Qualithoughts by: Arlet Villanueva, People4People, Former Business Development Executive

How many times has it happened that you endorsed a seemingly perfect profile to a client, only to be ignored in the next couple of days? You waited and waited for their response knowing that their requirement is urgent – but to no avail. It then becomes very easy to drop the client and label them as unresponsive and insincere.

This is a dangerous approach in the corporate world. Dropping a client unnecessarily could mean a big opportunity cost for your organization. Consequently, if a competitor gets the client’s trust, then you lose all kinds of future leverage from them. Hence it is very important to handle clients’ concerns carefully – even if they are initially perceived as unresponsive and insincere.

Besides, most hiring managers’ reasons for being unresponsive to their headhunters does not always boil down to sincerity or the lack thereof, but one of the following:

1. The hiring manager is so busy that he overlooked your email.

We all have that moment when we thought we replied to an email or message but actually didn’t. Afterwards, we passively wait for a reply that never comes. As a recruiter, the best thing to do is follow up immediately after sending an email. Inform the other party of your message and tell him that you shall be waiting for his reply. Additionally, ask when you can call back for any questions or clarifications.

2. It took you too long to reply that the hiring manager found another partner whom he finds as more reliable.

Always acknowledge your client’s message. If he asks you to do something that would require time on your end, tell him. Inform him of when he can get feedback and do so when the time comes. Failing to do so would trigger your client to look for someone else to rely on.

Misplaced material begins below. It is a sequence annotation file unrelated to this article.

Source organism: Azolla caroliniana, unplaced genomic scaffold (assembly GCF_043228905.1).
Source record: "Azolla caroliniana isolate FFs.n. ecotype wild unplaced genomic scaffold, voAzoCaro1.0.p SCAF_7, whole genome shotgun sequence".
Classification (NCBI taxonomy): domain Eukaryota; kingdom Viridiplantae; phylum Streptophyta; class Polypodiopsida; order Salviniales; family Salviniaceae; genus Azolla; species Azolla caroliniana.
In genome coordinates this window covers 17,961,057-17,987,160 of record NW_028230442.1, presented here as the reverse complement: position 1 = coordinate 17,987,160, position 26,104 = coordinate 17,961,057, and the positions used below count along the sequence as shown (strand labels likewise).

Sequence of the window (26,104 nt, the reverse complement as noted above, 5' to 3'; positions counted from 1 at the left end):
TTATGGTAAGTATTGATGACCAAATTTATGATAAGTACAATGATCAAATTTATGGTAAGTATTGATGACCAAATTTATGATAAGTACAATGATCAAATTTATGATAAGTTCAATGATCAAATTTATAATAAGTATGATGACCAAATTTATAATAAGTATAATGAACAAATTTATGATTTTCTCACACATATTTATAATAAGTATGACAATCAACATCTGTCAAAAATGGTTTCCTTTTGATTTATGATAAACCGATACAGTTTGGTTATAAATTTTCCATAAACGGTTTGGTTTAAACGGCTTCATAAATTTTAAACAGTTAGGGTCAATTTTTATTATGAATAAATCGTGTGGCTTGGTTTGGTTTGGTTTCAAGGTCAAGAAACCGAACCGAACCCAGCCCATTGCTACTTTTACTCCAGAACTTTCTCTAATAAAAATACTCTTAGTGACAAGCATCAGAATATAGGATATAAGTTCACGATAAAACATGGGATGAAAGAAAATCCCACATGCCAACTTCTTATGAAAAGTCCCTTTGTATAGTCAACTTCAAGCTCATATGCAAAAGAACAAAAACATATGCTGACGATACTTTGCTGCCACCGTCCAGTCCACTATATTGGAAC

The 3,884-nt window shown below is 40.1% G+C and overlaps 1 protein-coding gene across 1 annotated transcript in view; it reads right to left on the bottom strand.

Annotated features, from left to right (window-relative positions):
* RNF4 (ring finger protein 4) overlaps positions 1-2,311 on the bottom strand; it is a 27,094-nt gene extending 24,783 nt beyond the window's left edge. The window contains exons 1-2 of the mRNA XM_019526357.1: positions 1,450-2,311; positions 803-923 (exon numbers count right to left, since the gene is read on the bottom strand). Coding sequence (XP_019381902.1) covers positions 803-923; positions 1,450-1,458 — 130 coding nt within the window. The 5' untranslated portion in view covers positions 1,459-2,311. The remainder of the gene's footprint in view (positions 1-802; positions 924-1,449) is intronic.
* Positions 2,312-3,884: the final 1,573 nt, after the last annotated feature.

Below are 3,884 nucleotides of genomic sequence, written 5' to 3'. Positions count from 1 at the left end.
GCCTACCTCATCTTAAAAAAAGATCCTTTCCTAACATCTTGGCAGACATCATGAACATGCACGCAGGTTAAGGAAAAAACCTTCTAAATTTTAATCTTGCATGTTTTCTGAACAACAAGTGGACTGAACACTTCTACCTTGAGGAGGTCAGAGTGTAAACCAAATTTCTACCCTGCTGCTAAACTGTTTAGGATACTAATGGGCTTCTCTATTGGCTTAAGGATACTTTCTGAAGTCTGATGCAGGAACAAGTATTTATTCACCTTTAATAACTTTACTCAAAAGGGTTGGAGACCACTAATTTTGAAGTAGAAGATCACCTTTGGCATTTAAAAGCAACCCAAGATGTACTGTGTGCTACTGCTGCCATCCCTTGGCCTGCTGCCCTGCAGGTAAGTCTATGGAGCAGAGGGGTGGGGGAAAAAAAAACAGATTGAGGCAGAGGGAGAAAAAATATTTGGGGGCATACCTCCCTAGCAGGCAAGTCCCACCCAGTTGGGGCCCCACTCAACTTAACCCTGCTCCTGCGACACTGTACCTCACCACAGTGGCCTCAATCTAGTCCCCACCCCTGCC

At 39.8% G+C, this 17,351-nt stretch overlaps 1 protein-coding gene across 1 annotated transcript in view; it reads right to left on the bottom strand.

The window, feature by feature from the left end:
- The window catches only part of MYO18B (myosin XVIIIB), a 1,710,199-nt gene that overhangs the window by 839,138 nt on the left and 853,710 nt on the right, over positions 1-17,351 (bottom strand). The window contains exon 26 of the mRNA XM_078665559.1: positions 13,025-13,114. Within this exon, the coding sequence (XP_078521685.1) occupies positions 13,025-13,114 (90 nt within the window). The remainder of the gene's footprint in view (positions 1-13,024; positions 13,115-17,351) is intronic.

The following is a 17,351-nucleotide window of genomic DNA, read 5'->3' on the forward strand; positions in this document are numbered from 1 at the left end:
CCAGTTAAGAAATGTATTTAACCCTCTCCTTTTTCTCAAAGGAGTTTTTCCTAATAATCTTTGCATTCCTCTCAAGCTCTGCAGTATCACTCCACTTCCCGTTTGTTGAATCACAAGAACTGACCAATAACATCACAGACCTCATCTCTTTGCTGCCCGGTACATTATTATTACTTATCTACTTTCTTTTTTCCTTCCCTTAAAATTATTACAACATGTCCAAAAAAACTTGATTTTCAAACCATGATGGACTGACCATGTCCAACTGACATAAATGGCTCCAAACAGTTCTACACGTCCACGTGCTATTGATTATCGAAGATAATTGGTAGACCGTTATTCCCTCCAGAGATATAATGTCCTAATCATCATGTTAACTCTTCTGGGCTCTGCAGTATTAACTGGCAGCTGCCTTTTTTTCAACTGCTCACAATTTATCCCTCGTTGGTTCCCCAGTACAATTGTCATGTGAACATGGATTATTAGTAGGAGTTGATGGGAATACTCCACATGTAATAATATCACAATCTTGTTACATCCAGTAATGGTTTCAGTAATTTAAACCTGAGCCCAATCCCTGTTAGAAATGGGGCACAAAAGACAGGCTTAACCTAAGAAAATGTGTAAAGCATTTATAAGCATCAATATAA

3. The endorsements you gave him was obviously not what he was asking for

Before endorsing a candidate, make sure that the candidate is qualified according to the client’s instructions. If ever you find an exceptional profile, but has qualities that are a mismatch with your client’s preference, then be upfront about it and don’t just passively wish that the client will notice that such a mismatch would be insignificant considering the candidate’s other qualities. Otherwise, the hiring manager might feel that you are disregarding their preferences.

4. There have been changes in the client’s priorities

It can’t be helped, sometimes there will be clients that become passive aggressive when it comes to responding. They will not reply or give constructive feedback. If you have exhausted all means to get in touch and the client is still withdrawn, then send them a final email asking if there have been changes since your initial talks. If there have been, ask how you can help and if help is still needed. Respectfully inform the client that you shall be refocusing your efforts if help is not needed anymore. Make sure to end in good terms so as to keep the relationship favorable for any future negotiations.

Between what is said and not meant, and what is meant and not said, most of the context and regard for the other person is lost. If things don’t go as planned, we then become incline to shift the blame to the other party – the client is unresponsive, insincere, etc. Such is a dynamic that we must try to avoid as we mature. It’s time we put matters into our own hands.


Think about it from another perspective – say your relationship with your candidates whereas you stand as the client. How many times has it happened that you were unable to get back to them? Was it because you were insincere